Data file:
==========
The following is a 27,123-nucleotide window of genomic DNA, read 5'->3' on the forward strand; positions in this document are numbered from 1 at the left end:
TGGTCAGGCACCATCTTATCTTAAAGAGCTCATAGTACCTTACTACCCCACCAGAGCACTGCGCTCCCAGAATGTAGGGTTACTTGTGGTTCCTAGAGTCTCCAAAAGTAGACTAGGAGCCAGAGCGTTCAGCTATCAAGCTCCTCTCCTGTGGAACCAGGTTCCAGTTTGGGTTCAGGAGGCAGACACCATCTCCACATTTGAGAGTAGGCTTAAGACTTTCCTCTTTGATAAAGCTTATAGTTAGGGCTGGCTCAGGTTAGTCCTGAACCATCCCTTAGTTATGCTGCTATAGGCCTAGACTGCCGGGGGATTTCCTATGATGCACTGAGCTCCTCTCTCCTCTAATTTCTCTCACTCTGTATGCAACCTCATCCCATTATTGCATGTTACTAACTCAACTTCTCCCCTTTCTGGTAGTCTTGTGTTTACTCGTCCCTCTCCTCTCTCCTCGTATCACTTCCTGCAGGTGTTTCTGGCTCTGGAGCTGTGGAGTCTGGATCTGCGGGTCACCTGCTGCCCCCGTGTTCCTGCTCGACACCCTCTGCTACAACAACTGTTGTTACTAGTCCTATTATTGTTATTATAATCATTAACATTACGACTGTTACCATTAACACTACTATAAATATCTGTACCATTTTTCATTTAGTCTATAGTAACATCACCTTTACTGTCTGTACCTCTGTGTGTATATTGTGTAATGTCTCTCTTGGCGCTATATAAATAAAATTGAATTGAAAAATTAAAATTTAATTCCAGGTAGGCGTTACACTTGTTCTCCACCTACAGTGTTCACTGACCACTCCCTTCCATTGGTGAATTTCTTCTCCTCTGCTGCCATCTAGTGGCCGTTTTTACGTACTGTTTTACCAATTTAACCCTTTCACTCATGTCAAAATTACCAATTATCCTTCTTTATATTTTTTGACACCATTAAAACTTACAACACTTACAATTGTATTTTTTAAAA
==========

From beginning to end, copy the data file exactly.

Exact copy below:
The following is a 27,123-nucleotide window of genomic DNA, read 5'->3' on the forward strand; positions in this document are numbered from 1 at the left end:
TGGTCAGGCACCATCTTATCTTAAAGAGCTCATAGTACCTTACTACCCCACCAGAGCACTGCGCTCCCAGAATGTAGGGTTACTTGTGGTTCCTAGAGTCTCCAAAAGTAGACTAGGAGCCAGAGCGTTCAGCTATCAAGCTCCTCTCCTGTGGAACCAGGTTCCAGTTTGGGTTCAGGAGGCAGACACCATCTCCACATTTGAGAGTAGGCTTAAGACTTTCCTCTTTGATAAAGCTTATAGTTAGGGCTGGCTCAGGTTAGTCCTGAACCATCCCTTAGTTATGCTGCTATAGGCCTAGACTGCCGGGGGATTTCCTATGATGCACTGAGCTCCTCTCTCCTCTAATTTCTCTCACTCTGTATGCAACCTCATCCCATTATTGCATGTTACTAACTCAACTTCTCCCCTTTCTGGTAGTCTTGTGTTTACTCGTCCCTCTCCTCTCTCCTCGTATCACTTCCTGCAGGTGTTTCTGGCTCTGGAGCTGTGGAGTCTGGATCTGCGGGTCACCTGCTGCCCCCGTGTTCCTGCTCGACACCCTCTGCTACAACAACTGTTGTTACTAGTCCTATTATTGTTATTATAATCATTAACATTACGACTGTTACCATTAACACTACTATAAATATCTGTACCATTTTTCATTTAGTCTATAGTAACATCACCTTTACTGTCTGTACCTCTGTGTGTATATTGTGTAATGTCTCTCTTGGCGCTATATAAATAAAATTGAATTGAAAAATTAAAATTTAATTCCAGGTAGGCGTTACACTTGTTCTCCACCTACAGTGTTCACTGACCACTCCCTTCCATTGGTGAATTTCTTCTCCTCTGCTGCCATCTAGTGGCCGTTTTTACGTACTGTTTTACCAATTTAACCCTTTCACTCATGTCAAAATTACCAATTATCCTTCTTTATATTTTTTGACACCATTAAAACTTACAACACTTACAATTGTATTTTTTAAAA